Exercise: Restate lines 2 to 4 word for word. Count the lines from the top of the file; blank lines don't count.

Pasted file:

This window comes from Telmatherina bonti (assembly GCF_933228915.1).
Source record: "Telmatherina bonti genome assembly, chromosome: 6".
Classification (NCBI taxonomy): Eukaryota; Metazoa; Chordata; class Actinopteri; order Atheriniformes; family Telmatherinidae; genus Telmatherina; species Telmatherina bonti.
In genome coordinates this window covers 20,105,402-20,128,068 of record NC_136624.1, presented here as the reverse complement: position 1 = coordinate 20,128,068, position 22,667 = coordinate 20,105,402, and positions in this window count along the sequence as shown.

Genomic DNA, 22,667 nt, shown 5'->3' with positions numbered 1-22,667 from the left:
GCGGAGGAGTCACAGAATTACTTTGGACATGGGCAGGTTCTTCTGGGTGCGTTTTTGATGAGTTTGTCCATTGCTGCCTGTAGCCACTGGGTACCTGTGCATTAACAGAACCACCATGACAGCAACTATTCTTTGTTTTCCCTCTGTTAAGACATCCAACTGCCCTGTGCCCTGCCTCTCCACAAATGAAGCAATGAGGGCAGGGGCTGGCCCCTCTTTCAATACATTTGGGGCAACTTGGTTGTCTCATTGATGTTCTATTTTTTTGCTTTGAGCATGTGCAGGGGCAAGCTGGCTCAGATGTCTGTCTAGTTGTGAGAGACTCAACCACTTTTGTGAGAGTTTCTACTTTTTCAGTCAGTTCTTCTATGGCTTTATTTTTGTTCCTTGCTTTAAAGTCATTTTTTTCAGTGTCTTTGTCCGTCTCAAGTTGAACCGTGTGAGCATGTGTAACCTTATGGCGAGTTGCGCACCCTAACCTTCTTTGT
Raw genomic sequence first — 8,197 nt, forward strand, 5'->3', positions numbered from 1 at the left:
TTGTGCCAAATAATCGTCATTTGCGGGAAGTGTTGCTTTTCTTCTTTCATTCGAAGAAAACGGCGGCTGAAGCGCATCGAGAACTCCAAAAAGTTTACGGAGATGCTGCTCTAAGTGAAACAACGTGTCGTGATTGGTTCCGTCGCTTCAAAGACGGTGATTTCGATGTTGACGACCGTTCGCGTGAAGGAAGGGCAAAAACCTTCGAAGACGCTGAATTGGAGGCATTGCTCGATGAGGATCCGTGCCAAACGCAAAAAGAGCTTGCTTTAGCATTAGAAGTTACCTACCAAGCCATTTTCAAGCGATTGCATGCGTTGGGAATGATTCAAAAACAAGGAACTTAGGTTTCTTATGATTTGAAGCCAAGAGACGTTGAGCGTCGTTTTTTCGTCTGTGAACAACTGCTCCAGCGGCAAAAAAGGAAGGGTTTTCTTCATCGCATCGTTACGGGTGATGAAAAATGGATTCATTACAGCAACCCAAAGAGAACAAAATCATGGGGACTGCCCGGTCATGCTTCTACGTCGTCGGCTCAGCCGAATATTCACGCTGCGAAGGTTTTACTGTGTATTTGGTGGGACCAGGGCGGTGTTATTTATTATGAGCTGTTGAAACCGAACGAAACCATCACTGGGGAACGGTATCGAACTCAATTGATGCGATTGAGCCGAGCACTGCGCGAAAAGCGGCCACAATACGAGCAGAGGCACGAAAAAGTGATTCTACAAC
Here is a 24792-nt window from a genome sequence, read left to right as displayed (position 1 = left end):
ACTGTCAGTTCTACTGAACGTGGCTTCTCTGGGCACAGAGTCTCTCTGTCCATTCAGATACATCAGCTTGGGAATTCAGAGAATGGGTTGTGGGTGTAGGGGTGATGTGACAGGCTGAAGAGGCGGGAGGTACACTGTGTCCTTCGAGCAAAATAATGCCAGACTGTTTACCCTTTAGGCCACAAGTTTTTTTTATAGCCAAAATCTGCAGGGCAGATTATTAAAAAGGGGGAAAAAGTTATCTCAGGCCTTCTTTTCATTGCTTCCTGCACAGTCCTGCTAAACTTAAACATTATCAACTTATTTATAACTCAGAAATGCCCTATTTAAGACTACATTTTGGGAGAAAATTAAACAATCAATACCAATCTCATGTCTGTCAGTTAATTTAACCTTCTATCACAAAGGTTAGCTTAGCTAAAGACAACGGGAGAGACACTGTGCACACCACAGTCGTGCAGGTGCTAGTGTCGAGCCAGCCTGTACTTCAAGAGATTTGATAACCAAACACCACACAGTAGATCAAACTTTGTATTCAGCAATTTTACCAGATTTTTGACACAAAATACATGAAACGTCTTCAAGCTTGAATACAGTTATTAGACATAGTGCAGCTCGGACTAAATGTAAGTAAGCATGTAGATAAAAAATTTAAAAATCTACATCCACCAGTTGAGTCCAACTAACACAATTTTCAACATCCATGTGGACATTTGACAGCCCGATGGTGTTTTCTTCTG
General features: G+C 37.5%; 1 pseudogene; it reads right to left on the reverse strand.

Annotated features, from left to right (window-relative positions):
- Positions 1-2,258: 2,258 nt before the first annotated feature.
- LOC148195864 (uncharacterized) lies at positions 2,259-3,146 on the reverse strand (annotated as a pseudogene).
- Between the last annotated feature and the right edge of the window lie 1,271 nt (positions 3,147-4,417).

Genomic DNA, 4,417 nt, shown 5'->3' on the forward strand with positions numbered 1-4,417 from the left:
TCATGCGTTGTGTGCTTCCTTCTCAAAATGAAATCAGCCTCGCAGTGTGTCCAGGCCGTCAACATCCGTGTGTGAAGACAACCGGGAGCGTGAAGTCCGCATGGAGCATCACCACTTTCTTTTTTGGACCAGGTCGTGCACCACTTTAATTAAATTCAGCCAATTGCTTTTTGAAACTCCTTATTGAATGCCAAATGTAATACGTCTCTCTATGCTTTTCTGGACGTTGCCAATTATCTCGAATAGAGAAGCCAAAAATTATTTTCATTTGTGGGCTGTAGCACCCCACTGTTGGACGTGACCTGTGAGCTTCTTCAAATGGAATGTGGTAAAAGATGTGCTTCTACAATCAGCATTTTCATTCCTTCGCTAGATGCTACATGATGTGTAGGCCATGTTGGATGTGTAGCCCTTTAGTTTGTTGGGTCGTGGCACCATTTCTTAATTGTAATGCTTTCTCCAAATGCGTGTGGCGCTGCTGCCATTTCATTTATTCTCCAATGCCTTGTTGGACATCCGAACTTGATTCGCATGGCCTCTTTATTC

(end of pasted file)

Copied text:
Source record: "Telmatherina bonti genome assembly, chromosome: 6".
Classification (NCBI taxonomy): Eukaryota; Metazoa; Chordata; class Actinopteri; order Atheriniformes; family Telmatherinidae; genus Telmatherina; species Telmatherina bonti.
In genome coordinates this window covers 20,105,402-20,128,068 of record NC_136624.1, presented here as the reverse complement: position 1 = coordinate 20,128,068, position 22,667 = coordinate 20,105,402, and positions in this window count along the sequence as shown.